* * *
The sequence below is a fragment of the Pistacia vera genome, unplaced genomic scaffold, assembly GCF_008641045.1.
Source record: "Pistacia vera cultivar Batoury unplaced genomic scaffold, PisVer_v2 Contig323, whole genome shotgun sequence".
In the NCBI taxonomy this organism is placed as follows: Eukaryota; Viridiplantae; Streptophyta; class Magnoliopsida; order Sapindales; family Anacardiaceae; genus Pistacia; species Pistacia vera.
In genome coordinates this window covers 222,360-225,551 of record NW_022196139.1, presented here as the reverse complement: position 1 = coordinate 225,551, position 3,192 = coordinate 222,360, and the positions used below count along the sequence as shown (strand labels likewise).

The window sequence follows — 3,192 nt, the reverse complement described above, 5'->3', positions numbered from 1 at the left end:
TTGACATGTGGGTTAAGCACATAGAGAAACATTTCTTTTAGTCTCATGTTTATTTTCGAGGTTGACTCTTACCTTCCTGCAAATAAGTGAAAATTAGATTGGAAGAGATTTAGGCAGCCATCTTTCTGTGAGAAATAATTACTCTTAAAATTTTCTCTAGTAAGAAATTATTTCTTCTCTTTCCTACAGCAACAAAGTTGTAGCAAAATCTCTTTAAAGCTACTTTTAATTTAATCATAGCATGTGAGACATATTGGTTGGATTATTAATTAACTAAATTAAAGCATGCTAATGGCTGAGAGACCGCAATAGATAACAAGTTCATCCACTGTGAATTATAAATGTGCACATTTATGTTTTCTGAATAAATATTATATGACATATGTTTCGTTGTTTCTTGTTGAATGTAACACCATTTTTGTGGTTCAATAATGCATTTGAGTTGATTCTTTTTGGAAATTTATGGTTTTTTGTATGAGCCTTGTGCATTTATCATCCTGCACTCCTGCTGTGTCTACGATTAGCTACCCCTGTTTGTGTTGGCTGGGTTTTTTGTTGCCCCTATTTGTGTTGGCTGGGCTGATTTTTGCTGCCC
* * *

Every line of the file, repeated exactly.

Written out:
The sequence below is a fragment of the Pistacia vera genome, unplaced genomic scaffold, assembly GCF_008641045.1.
Source record: "Pistacia vera cultivar Batoury unplaced genomic scaffold, PisVer_v2 Contig323, whole genome shotgun sequence".
In the NCBI taxonomy this organism is placed as follows: Eukaryota; Viridiplantae; Streptophyta; class Magnoliopsida; order Sapindales; family Anacardiaceae; genus Pistacia; species Pistacia vera.
In genome coordinates this window covers 222,360-225,551 of record NW_022196139.1, presented here as the reverse complement: position 1 = coordinate 225,551, position 3,192 = coordinate 222,360, and the positions used below count along the sequence as shown (strand labels likewise).

The window sequence follows — 3,192 nt, the reverse complement described above, 5'->3', positions numbered from 1 at the left end:
TTGACATGTGGGTTAAGCACATAGAGAAACATTTCTTTTAGTCTCATGTTTATTTTCGAGGTTGACTCTTACCTTCCTGCAAATAAGTGAAAATTAGATTGGAAGAGATTTAGGCAGCCATCTTTCTGTGAGAAATAATTACTCTTAAAATTTTCTCTAGTAAGAAATTATTTCTTCTCTTTCCTACAGCAACAAAGTTGTAGCAAAATCTCTTTAAAGCTACTTTTAATTTAATCATAGCATGTGAGACATATTGGTTGGATTATTAATTAACTAAATTAAAGCATGCTAATGGCTGAGAGACCGCAATAGATAACAAGTTCATCCACTGTGAATTATAAATGTGCACATTTATGTTTTCTGAATAAATATTATATGACATATGTTTCGTTGTTTCTTGTTGAATGTAACACCATTTTTGTGGTTCAATAATGCATTTGAGTTGATTCTTTTTGGAAATTTATGGTTTTTTGTATGAGCCTTGTGCATTTATCATCCTGCACTCCTGCTGTGTCTACGATTAGCTACCCCTGTTTGTGTTGGCTGGGTTTTTTGTTGCCCCTATTTGTGTTGGCTGGGCTGATTTTTGCTGCCC